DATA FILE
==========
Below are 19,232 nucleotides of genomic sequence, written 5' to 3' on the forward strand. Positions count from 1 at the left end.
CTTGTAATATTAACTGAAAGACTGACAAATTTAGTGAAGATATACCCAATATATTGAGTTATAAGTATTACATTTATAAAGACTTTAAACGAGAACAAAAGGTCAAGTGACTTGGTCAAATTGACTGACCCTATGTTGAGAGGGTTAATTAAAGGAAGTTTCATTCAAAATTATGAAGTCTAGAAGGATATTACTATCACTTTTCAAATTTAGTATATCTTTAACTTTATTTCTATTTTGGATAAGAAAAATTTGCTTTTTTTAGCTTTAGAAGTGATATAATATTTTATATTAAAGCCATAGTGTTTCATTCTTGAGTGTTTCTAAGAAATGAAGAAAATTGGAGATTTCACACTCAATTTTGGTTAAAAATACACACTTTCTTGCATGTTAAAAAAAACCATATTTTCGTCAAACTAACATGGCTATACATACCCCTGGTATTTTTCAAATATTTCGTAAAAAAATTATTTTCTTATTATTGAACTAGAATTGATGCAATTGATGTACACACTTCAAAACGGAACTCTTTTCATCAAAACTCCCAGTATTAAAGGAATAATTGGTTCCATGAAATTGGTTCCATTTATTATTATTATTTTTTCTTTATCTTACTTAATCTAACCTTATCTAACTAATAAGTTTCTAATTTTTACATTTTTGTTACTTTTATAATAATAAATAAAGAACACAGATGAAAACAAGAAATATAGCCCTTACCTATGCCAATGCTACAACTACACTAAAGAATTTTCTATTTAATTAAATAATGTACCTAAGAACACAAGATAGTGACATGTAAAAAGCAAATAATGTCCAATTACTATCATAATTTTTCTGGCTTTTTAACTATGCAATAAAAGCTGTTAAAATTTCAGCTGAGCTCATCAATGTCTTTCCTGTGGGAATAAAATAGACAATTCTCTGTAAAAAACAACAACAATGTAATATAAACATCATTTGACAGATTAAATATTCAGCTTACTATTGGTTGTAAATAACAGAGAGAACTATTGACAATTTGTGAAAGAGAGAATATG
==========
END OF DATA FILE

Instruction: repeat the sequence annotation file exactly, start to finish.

Below are 19,232 nucleotides of genomic sequence, written 5' to 3' on the forward strand. Positions count from 1 at the left end.
CTTGTAATATTAACTGAAAGACTGACAAATTTAGTGAAGATATACCCAATATATTGAGTTATAAGTATTACATTTATAAAGACTTTAAACGAGAACAAAAGGTCAAGTGACTTGGTCAAATTGACTGACCCTATGTTGAGAGGGTTAATTAAAGGAAGTTTCATTCAAAATTATGAAGTCTAGAAGGATATTACTATCACTTTTCAAATTTAGTATATCTTTAACTTTATTTCTATTTTGGATAAGAAAAATTTGCTTTTTTTAGCTTTAGAAGTGATATAATATTTTATATTAAAGCCATAGTGTTTCATTCTTGAGTGTTTCTAAGAAATGAAGAAAATTGGAGATTTCACACTCAATTTTGGTTAAAAATACACACTTTCTTGCATGTTAAAAAAAACCATATTTTCGTCAAACTAACATGGCTATACATACCCCTGGTATTTTTCAAATATTTCGTAAAAAAATTATTTTCTTATTATTGAACTAGAATTGATGCAATTGATGTACACACTTCAAAACGGAACTCTTTTCATCAAAACTCCCAGTATTAAAGGAATAATTGGTTCCATGAAATTGGTTCCATTTATTATTATTATTTTTTCTTTATCTTACTTAATCTAACCTTATCTAACTAATAAGTTTCTAATTTTTACATTTTTGTTACTTTTATAATAATAAATAAAGAACACAGATGAAAACAAGAAATATAGCCCTTACCTATGCCAATGCTACAACTACACTAAAGAATTTTCTATTTAATTAAATAATGTACCTAAGAACACAAGATAGTGACATGTAAAAAGCAAATAATGTCCAATTACTATCATAATTTTTCTGGCTTTTTAACTATGCAATAAAAGCTGTTAAAATTTCAGCTGAGCTCATCAATGTCTTTCCTGTGGGAATAAAATAGACAATTCTCTGTAAAAAACAACAACAATGTAATATAAACATCATTTGACAGATTAAATATTCAGCTTACTATTGGTTGTAAATAACAGAGAGAACTATTGACAATTTGTGAAAGAGAGAATATG